In June, we finally refinished our Living room & Dining room hardwood floors. Pulling up the boring beige carpet was going to be the first thing we did when we moved int, but it kept the house a little warmer during the winters. When we pulled it up, we saw that the original hardwood floors were really in pretty poor shape. They were gouged and gappy, with water-damage and not the least bit flat. Plus, there were 3 areas that had to be filled in. The floor still looks like the waves in the ocean. Danny calls it character. It doesn't look too bad if you don't look too closely. I'm still happier with the wood than the carpet, but they sure do show dust and dog hair better. I got all the walls painted while everything was out of the rooms,. Although I couldn't wait to strip the carpet out of the hall, refinishing the floors in the rest of the house will have to wait. In order to do the hallway, we won't be able to get to the bathroom or bedrooms 'til it's dry.

After making the big martin house show in previous chapters, Danny came up with the idea of making custom Martin houses that look like miniatures of people's homes. The first one he made is of the next-door neighbor's cute yellow bungalow. Next was our house. And, I drew up plans of a barn and farmhouse to use as standard models that we could take to fairs to sell. After our neighbor posted a picture of hers on Facebook, another neighbor dropped by to ask Danny to make one of his house. His first commission! Then two other neighbors contracted to have theirs crafted. We set the barn model out front for traffic and received another commission. We got a reprieve from the xmas deadline, but I have been helping him push to get 2 more completed. Although the materials don't cost much, Danny doesn't earn much based on the tons of hours he spends on them. Still he takes great pleasure crafting every little element. We put up a website in hopes of attracting more business. Take a look at CustomMartinHouse.com

In the fall, we finally heard from the State Department of Natural Resources about the funds for the water and cross-fencing improvements. They provided a plan that needed to be completed before the end of the year. The first stage was to install 2 tire tank waterers and one frost-free waterer. We will have to use rural water to supply them instead of a pond or well. The first step was trenching. We rented a ride-on trencher and spent several days trenching a 6" wide by 3' deep trench and laying 1600 feet of water pipe. Danny rode the trencher as it inched along through the rock-hard dry soil. I followed along and glued up the water pipe. You can tell when I drove the trencher by the big S-curve in the trench. We wanted to leave it uncovered until it was all done, but the cattle are very curious about anything new and followed us around. When one fell into the trench, we worked late that day covering it up. We're not used to working that hard. It's exhausting!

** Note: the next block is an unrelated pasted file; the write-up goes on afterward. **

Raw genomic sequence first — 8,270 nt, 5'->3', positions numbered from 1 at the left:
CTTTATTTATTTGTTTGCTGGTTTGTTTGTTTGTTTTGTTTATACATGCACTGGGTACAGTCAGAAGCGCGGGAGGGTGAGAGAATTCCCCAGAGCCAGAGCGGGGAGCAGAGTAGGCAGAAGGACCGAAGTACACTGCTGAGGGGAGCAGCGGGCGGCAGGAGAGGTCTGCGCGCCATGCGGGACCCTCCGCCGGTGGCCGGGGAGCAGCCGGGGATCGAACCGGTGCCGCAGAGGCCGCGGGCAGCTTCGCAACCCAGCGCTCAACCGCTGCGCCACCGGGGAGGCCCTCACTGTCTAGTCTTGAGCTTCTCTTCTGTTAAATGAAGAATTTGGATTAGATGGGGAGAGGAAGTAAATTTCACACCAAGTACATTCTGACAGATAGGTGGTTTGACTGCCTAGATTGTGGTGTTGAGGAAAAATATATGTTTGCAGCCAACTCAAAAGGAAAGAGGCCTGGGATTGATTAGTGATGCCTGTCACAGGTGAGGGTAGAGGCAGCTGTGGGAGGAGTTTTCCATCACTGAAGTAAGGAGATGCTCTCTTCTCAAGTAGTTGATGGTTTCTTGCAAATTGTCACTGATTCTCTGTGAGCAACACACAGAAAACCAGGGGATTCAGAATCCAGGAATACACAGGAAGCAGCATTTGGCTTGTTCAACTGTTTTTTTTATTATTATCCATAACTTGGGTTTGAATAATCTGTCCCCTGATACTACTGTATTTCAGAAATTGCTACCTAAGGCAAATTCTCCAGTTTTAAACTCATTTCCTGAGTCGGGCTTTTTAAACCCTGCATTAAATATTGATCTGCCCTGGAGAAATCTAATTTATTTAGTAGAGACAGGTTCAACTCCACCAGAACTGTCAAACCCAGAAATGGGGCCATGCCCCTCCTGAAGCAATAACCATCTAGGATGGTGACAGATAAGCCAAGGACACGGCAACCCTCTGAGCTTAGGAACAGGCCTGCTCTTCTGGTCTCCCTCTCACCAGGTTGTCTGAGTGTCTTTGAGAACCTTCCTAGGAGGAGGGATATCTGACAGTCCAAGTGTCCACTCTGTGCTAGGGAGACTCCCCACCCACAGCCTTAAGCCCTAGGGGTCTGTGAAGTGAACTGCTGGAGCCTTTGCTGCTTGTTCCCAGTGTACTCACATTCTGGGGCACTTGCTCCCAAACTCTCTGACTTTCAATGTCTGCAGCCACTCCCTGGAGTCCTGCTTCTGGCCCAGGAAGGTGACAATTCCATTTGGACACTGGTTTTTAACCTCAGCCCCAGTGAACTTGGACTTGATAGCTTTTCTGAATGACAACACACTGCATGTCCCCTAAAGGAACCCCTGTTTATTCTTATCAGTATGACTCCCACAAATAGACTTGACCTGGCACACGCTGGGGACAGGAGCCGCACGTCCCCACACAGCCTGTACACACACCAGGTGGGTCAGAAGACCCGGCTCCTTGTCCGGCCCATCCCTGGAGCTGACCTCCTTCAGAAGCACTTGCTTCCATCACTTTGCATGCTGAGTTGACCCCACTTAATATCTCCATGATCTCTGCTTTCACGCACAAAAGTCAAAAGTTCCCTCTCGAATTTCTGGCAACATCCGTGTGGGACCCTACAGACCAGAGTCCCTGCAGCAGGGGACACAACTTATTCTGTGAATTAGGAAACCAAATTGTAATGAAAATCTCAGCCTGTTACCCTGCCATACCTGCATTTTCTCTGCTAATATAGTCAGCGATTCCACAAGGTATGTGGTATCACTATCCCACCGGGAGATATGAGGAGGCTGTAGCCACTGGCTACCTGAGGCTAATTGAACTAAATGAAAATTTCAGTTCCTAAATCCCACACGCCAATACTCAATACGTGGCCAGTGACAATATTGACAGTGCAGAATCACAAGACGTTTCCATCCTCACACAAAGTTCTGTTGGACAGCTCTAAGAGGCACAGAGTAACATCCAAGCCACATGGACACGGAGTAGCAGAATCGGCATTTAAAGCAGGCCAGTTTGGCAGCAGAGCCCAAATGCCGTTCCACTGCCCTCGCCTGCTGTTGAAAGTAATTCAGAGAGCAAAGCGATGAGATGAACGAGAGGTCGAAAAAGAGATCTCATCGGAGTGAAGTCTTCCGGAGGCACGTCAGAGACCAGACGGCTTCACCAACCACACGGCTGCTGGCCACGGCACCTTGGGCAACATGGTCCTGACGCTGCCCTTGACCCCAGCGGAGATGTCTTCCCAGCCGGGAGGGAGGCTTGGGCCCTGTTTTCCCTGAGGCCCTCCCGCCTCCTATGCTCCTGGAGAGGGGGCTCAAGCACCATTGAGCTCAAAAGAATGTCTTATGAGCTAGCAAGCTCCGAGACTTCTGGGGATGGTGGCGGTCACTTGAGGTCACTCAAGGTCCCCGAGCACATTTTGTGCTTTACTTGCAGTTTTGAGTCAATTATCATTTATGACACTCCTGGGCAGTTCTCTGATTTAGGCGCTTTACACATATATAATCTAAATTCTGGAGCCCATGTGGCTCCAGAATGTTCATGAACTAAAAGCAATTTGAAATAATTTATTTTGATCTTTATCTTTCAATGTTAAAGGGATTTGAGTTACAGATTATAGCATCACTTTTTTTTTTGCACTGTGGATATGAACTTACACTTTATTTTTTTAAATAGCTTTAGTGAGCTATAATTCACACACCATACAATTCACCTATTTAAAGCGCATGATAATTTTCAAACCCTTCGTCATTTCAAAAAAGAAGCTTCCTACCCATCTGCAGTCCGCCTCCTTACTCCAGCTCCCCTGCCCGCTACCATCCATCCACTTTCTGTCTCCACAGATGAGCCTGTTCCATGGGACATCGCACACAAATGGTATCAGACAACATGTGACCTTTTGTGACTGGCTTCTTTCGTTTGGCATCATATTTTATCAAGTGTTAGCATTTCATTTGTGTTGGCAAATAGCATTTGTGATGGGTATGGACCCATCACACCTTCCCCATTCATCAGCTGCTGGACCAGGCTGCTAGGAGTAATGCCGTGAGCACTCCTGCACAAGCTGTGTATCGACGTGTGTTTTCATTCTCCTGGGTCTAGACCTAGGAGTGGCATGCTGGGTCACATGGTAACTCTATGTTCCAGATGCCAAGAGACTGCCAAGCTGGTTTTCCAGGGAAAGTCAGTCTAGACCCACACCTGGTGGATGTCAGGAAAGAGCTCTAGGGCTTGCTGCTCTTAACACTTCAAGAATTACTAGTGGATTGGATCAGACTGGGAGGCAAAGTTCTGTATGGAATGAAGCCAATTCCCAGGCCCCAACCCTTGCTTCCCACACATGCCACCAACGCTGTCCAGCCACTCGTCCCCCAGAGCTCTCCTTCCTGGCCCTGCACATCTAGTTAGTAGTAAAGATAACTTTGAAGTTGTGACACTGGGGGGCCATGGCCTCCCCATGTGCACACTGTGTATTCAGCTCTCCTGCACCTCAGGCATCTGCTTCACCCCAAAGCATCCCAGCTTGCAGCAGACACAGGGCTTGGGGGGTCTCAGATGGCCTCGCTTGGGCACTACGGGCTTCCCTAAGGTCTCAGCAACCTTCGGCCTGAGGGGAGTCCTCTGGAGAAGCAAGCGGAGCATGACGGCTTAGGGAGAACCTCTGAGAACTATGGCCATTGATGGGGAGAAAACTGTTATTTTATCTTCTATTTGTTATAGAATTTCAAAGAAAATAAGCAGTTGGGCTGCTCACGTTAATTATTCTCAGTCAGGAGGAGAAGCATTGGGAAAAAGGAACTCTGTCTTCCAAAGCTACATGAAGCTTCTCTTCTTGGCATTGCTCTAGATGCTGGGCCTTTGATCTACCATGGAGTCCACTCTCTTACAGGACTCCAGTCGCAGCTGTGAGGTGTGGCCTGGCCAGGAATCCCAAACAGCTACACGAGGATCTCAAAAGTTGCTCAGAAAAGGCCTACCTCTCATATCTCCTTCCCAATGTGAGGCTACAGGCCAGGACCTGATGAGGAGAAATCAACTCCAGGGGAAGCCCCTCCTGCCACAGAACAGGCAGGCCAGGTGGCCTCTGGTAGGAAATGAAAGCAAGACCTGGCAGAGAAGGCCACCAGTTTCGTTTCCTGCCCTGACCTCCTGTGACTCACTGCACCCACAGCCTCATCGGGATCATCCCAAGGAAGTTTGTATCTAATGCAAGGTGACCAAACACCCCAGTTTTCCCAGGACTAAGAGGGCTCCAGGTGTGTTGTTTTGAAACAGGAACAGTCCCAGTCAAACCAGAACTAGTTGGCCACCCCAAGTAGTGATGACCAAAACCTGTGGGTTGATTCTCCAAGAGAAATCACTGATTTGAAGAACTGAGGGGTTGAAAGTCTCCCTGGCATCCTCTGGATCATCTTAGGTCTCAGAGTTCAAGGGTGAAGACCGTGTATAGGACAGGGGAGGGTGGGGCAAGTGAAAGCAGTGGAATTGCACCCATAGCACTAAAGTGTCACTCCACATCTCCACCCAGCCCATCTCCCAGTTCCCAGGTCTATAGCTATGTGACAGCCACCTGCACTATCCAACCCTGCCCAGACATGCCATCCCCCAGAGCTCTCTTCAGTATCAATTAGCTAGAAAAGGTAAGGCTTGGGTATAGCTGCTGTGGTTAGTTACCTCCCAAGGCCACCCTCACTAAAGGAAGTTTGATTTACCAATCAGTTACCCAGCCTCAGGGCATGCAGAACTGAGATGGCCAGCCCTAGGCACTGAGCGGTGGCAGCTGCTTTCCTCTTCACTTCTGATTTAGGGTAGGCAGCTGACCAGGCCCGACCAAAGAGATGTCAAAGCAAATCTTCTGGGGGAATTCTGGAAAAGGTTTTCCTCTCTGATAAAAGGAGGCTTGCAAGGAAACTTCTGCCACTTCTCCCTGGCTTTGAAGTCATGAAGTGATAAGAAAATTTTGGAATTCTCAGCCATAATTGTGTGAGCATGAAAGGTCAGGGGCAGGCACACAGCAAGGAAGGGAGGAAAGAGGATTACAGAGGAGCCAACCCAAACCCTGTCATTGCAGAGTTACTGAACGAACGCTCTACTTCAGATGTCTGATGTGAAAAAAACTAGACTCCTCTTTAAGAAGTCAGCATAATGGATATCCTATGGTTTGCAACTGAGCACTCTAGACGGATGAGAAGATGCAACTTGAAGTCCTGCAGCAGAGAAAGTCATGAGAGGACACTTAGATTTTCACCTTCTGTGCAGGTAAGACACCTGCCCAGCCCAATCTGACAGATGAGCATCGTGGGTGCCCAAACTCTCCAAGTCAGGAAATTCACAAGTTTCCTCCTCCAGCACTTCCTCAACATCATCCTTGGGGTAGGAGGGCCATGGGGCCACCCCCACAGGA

On the side of the house, where we hook up into the house water, we had to dig 2 big holes by hand in rock hard clay where the trencher wouldn't reach. At least it rained a little the previous couple days, and I watered it a little more. Neither of us were looking forward to drilling the 2 holes through the concrete block foundation. Danny had to go to the store 2 times after we broke 2 bits, but the third was the charm.

We were so tired and sore, but there was a lot more to do. Once the trenches were dug and filled and the plumbing was all in, we made the gravel pads for the tire tanks. Danny used the tractor and I used the shovel. Brains versus brawn. If I was more coordinated we could switch tools, but I need the exercise anyway.